Jonathan Kuhl

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# The Problem

Consider the following problem I came across on r/learnjavascript: Why does `[1,3,11].map(parseInt)` result in `[1, NaN, 3]`?

It is common for new developers to be unaware of how map works and how it feeds parameters to the function it is provided. We're all aware that the first parameter it gives is the element in the array we're currently iterating over.

For example: `[1,3,11].map(element => console.log(element))` gives us an output that lists 1, 3, 11.

But the fact is, map actually feeds three parameters to the given function. Map provides the current element being iterated over, the current index we're at, and the array being iterated over.

``````[1,3,11].map((element, index, array) => //... )
``````

We can see this by changing our console.log by referring to it directly rather than wrapping it in an anonymous function:

``````[1,3,11].map(console.log)
1 0 [ 1, 3, 11 ]
3 1 [ 1, 3, 11 ]
11 2 [ 1, 3, 11 ]
``````

This is pasted directly from the node REPL. You can see here, we get on each line, the element, the index, and the array.

So back to the original problem, why do we get `[1, NaN, 3]`?

Because these three arguments are being passed into `parseInt`. I believe that many new developers forget that `parseInt` actually takes two arguments, more than they would forget that `map` provides three arguments. `parseInt` takes a number and the radix. The radix tells `parseInt` which number system we're using. 0 is decimal, 2 is binary, 3 is trinary, 8 is octal, 16 is hex, and so on and so forth.

`parseInt(11, 3)` outputs `2` because that's it's trinary equivalent.

So on each pass in `map`, `parseInt` looks like this:

``````parseInt(1, 0);
parseInt(3, 1);
parseInt(11, 2);
``````

The array argument is ignored because `parseInt` only takes two arguments. The number provided becomes the element from the array and the radix comes from the index.

On the first pass, we're converting 1 to decimal, which is of course, 1. A radix of 0 and 10 are decimal, so nothing changes with decimal numbers. On the second pass, we get `NaN` because the value `1` is invalid for a radix. And on the third pass, we're converting `11` to `2`. `11` in binary is of course, `3`. We have a 1 in the 2^1 position and a 1 in the 2^0 position, 2^1 + 2^0 = 2 + 1 = 3.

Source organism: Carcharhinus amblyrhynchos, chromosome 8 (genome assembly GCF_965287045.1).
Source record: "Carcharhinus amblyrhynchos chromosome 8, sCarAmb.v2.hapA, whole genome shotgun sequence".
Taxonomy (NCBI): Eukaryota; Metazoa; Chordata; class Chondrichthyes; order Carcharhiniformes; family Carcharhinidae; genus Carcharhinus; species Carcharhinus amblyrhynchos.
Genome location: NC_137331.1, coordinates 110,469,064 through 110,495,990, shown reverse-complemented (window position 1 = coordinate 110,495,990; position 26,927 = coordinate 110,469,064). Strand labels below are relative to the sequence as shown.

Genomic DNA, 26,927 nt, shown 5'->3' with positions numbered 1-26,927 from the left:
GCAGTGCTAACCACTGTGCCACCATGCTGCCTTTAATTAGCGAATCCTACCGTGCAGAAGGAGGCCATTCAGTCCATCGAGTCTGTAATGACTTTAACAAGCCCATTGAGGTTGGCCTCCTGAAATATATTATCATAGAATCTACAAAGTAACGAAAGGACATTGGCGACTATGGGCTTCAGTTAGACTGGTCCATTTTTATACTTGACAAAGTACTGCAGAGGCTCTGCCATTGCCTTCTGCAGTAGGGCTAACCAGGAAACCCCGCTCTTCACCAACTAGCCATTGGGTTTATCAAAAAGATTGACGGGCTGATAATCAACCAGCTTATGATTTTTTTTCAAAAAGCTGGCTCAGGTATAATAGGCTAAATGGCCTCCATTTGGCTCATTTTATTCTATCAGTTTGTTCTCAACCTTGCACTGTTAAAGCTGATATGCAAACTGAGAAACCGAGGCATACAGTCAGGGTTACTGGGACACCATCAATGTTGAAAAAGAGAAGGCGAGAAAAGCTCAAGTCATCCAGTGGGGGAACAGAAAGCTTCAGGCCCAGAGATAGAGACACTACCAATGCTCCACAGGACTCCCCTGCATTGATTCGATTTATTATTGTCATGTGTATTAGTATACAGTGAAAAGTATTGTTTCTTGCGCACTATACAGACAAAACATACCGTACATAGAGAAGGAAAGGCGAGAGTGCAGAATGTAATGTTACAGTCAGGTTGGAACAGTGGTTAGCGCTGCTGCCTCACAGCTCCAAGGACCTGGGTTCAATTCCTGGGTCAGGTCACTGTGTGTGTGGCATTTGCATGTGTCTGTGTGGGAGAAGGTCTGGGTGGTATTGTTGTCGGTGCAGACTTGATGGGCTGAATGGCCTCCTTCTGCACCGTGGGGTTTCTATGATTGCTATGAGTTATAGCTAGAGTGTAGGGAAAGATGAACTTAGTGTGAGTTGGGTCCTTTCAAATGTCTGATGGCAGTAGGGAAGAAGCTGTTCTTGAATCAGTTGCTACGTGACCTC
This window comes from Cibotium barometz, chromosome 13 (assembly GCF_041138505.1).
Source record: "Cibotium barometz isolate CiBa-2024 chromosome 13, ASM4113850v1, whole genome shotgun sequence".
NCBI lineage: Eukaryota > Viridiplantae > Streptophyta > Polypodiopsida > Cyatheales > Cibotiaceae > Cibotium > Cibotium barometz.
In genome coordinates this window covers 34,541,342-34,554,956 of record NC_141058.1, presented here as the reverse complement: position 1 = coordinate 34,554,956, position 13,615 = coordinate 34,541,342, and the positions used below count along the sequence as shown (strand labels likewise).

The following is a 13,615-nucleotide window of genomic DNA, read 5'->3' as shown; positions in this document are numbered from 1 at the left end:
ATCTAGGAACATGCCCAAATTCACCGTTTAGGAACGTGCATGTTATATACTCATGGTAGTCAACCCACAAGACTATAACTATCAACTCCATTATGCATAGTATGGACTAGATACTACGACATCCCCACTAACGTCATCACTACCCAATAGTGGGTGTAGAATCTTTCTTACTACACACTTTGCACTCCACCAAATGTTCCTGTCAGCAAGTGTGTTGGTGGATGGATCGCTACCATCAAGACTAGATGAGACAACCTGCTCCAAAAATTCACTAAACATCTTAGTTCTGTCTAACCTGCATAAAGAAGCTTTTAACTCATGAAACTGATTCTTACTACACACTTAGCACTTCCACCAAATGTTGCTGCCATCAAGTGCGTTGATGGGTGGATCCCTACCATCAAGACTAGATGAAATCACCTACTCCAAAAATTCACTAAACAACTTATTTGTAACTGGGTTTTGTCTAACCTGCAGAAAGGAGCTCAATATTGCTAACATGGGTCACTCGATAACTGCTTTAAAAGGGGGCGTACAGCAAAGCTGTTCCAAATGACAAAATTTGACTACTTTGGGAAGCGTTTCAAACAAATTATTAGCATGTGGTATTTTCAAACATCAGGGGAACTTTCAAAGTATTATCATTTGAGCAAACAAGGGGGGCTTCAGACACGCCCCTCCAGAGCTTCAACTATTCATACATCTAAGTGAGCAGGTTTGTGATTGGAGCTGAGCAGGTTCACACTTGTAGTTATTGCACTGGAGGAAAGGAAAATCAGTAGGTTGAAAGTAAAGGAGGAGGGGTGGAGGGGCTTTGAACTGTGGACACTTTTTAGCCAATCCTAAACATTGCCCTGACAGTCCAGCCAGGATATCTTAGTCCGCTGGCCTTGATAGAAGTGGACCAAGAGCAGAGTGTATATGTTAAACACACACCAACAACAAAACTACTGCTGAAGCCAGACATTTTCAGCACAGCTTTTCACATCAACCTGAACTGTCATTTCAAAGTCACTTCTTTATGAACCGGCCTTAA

In short, the reason we get unexpected values, is because `map` provides more arguments to the `parseInt` function than we desired.

# How do we fix this?

The solution is very simple, we don't directly pass a reference to a function like `parseInt` to `map`. Instead, it's best to wrap it in an anonymous function first:

``````[1, 3, 11].map((element, index, array) => parseInt(element) );
``````

Of course you can omit the `index` or `array` parameters if you aren't using them, I left them in for illustration

Then you can pass your arguments to the function as needed.

Now this is only necessary for functions that take, or potentially take, multiple arguments. If you want to map with a function that only takes one argument, feel free to pass it the reference directly.

``````const square = x => x * x;
[1,2,3].map(square);
//  [1, 4, 9]
``````

Just be careful to be sure whatever you pass into `map`, and this goes for `foreach` and many of the other array methods as well, only takes one argument.

You can read more about how `parseInt` works on the Mozilla Developer Network here.

Happy coding.